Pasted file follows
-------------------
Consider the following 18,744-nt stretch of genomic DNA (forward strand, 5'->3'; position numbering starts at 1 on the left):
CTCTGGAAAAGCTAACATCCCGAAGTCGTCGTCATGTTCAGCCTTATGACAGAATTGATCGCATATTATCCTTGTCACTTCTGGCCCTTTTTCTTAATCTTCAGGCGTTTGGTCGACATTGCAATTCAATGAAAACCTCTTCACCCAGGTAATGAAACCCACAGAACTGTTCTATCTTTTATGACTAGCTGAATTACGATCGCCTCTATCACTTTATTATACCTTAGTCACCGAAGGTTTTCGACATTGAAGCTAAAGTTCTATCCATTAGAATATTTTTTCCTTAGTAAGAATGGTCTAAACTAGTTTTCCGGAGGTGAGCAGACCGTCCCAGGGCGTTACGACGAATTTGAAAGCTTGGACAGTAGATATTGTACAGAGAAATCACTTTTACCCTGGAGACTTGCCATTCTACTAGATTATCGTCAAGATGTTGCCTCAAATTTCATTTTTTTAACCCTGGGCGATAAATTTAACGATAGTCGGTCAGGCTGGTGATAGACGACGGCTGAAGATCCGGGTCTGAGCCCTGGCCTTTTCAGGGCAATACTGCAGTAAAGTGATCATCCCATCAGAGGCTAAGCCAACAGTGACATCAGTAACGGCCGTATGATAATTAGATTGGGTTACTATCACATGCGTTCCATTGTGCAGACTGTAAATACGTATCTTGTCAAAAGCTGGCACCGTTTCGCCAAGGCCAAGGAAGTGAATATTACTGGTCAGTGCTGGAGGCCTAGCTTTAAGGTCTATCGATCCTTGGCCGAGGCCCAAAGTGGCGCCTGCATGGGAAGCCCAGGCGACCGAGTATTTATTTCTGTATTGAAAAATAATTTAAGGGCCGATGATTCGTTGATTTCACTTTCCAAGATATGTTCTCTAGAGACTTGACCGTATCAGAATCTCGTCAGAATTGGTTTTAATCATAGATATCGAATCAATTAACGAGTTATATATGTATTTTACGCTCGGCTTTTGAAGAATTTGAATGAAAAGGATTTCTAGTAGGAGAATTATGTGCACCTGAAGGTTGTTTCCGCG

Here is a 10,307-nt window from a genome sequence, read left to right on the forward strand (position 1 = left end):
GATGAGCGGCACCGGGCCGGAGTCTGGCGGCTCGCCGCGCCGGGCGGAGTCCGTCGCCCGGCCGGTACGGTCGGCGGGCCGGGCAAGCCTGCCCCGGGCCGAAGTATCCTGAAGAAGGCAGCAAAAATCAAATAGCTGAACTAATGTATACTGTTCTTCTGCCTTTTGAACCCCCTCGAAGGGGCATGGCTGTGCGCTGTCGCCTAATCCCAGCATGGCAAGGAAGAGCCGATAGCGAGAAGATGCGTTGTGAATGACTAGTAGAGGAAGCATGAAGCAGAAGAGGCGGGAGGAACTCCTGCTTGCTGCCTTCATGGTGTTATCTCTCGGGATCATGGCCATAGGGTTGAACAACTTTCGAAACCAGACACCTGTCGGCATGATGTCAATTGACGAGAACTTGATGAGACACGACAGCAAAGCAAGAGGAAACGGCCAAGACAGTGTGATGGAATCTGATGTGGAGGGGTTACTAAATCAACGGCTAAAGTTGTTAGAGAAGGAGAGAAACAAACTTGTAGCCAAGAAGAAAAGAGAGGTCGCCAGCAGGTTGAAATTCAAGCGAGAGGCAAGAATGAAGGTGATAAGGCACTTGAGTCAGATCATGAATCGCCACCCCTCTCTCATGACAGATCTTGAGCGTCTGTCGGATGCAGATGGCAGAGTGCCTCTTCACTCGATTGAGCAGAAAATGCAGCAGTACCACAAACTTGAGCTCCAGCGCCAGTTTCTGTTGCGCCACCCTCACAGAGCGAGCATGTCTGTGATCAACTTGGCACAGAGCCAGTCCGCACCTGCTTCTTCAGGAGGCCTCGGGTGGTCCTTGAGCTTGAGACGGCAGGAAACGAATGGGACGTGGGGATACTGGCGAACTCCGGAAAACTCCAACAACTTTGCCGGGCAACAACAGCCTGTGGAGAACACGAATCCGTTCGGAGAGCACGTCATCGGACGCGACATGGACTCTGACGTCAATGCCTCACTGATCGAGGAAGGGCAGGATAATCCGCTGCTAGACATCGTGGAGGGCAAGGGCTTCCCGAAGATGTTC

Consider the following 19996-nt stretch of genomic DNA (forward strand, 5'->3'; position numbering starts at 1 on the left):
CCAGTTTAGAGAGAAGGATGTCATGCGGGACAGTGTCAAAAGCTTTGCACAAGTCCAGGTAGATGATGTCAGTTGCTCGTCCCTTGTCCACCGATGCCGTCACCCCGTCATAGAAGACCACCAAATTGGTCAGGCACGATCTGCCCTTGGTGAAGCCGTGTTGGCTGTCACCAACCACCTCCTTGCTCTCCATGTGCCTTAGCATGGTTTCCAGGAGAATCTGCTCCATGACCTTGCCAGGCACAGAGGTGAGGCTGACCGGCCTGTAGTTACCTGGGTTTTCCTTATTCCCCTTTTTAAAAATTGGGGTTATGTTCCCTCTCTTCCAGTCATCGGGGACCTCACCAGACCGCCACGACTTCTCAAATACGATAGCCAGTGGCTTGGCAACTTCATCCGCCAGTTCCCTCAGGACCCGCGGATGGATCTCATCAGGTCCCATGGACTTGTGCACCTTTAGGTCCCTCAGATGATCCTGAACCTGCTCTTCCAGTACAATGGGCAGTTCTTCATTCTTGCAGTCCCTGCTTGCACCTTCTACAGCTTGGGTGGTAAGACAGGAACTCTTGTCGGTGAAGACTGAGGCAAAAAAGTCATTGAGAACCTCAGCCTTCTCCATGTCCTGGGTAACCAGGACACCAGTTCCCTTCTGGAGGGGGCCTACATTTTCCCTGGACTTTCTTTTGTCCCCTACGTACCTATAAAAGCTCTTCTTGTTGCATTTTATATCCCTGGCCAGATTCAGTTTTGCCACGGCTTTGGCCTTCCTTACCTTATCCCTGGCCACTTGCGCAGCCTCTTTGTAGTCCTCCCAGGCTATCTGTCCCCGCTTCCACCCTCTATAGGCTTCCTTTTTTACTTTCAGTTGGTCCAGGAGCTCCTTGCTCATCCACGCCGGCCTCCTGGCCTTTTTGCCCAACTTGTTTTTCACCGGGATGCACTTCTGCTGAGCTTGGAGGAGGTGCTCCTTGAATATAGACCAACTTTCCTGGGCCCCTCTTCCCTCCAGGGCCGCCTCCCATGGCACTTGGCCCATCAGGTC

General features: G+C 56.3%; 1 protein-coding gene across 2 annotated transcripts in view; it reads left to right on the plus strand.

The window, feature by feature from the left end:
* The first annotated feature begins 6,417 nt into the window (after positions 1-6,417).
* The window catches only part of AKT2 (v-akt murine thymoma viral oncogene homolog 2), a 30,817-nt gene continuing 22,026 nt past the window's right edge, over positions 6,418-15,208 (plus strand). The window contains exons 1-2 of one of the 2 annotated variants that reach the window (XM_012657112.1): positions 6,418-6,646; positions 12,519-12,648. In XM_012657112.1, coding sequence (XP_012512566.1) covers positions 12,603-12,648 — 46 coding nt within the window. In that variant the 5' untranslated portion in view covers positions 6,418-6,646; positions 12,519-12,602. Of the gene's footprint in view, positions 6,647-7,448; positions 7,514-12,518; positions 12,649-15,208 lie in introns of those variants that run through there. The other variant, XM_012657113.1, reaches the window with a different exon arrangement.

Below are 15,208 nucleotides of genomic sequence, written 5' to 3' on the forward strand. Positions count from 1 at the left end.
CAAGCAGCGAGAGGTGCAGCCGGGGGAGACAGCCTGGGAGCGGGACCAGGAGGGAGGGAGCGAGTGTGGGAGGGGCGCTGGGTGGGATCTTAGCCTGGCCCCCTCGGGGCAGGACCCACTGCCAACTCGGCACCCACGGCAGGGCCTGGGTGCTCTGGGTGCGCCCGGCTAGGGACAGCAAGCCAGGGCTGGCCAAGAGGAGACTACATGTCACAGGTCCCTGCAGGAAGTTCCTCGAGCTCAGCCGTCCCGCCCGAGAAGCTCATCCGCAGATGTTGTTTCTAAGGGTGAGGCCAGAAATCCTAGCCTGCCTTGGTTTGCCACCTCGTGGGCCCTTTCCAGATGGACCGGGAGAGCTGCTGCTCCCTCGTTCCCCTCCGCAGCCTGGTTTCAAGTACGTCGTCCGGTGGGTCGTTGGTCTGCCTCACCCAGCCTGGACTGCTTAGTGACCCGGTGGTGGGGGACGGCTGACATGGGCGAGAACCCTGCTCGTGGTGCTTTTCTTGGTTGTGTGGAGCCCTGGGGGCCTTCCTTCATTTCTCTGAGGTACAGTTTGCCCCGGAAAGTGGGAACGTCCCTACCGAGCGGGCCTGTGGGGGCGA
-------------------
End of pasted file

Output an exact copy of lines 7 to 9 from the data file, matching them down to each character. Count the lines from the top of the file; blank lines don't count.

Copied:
General features: G+C 56.3%; 1 protein-coding gene across 2 annotated transcripts in view; it reads left to right on the plus strand.

The window, feature by feature from the left end:
* The first annotated feature begins 6,417 nt into the window (after positions 1-6,417).